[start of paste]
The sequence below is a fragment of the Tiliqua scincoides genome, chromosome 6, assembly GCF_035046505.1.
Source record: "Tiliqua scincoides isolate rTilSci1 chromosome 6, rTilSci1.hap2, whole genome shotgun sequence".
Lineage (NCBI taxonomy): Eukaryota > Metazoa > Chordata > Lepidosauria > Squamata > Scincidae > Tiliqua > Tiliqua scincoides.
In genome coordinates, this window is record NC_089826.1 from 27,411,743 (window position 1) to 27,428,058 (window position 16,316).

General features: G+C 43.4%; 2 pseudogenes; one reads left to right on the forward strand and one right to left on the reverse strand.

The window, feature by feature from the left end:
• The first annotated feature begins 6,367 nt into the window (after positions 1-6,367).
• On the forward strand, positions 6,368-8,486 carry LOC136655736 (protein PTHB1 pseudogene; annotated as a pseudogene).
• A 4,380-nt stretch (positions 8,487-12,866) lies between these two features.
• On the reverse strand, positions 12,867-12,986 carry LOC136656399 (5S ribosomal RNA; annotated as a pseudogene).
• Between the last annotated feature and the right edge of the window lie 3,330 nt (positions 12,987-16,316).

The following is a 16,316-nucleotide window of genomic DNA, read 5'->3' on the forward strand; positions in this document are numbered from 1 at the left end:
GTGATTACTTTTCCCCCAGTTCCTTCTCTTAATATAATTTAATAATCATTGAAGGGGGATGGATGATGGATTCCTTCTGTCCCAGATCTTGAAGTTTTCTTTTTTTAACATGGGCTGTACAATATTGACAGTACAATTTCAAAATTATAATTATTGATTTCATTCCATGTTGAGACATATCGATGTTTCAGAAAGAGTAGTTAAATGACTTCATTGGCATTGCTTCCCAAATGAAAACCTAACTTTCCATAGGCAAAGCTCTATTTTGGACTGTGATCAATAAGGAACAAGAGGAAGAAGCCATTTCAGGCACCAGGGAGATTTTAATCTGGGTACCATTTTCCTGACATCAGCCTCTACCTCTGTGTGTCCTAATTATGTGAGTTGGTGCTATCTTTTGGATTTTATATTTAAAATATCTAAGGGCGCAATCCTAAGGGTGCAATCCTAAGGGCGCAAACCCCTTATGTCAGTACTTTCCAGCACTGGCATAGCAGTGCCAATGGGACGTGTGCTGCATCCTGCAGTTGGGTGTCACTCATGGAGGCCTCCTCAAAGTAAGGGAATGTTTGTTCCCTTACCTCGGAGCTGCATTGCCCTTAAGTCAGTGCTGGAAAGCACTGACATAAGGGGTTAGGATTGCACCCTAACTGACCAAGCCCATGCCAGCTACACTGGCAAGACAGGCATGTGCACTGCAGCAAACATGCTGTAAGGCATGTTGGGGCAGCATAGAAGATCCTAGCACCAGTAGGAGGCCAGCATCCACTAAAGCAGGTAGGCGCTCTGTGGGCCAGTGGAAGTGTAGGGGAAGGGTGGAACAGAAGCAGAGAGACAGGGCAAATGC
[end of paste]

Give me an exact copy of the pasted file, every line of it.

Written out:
The sequence below is a fragment of the Tiliqua scincoides genome, chromosome 6, assembly GCF_035046505.1.
Source record: "Tiliqua scincoides isolate rTilSci1 chromosome 6, rTilSci1.hap2, whole genome shotgun sequence".
Lineage (NCBI taxonomy): Eukaryota > Metazoa > Chordata > Lepidosauria > Squamata > Scincidae > Tiliqua > Tiliqua scincoides.
In genome coordinates, this window is record NC_089826.1 from 27,411,743 (window position 1) to 27,428,058 (window position 16,316).

General features: G+C 43.4%; 2 pseudogenes; one reads left to right on the forward strand and one right to left on the reverse strand.

The window, feature by feature from the left end:
• The first annotated feature begins 6,367 nt into the window (after positions 1-6,367).
• On the forward strand, positions 6,368-8,486 carry LOC136655736 (protein PTHB1 pseudogene; annotated as a pseudogene).
• A 4,380-nt stretch (positions 8,487-12,866) lies between these two features.
• On the reverse strand, positions 12,867-12,986 carry LOC136656399 (5S ribosomal RNA; annotated as a pseudogene).
• Between the last annotated feature and the right edge of the window lie 3,330 nt (positions 12,987-16,316).

The following is a 16,316-nucleotide window of genomic DNA, read 5'->3' on the forward strand; positions in this document are numbered from 1 at the left end:
GTGATTACTTTTCCCCCAGTTCCTTCTCTTAATATAATTTAATAATCATTGAAGGGGGATGGATGATGGATTCCTTCTGTCCCAGATCTTGAAGTTTTCTTTTTTTAACATGGGCTGTACAATATTGACAGTACAATTTCAAAATTATAATTATTGATTTCATTCCATGTTGAGACATATCGATGTTTCAGAAAGAGTAGTTAAATGACTTCATTGGCATTGCTTCCCAAATGAAAACCTAACTTTCCATAGGCAAAGCTCTATTTTGGACTGTGATCAATAAGGAACAAGAGGAAGAAGCCATTTCAGGCACCAGGGAGATTTTAATCTGGGTACCATTTTCCTGACATCAGCCTCTACCTCTGTGTGTCCTAATTATGTGAGTTGGTGCTATCTTTTGGATTTTATATTTAAAATATCTAAGGGCGCAATCCTAAGGGTGCAATCCTAAGGGCGCAAACCCCTTATGTCAGTACTTTCCAGCACTGGCATAGCAGTGCCAATGGGACGTGTGCTGCATCCTGCAGTTGGGTGTCACTCATGGAGGCCTCCTCAAAGTAAGGGAATGTTTGTTCCCTTACCTCGGAGCTGCATTGCCCTTAAGTCAGTGCTGGAAAGCACTGACATAAGGGGTTAGGATTGCACCCTAACTGACCAAGCCCATGCCAGCTACACTGGCAAGACAGGCATGTGCACTGCAGCAAACATGCTGTAAGGCATGTTGGGGCAGCATAGAAGATCCTAGCACCAGTAGGAGGCCAGCATCCACTAAAGCAGGTAGGCGCTCTGTGGGCCAGTGGAAGTGTAGGGGAAGGGTGGAACAGAAGCAGAGAGACAGGGCAAATGC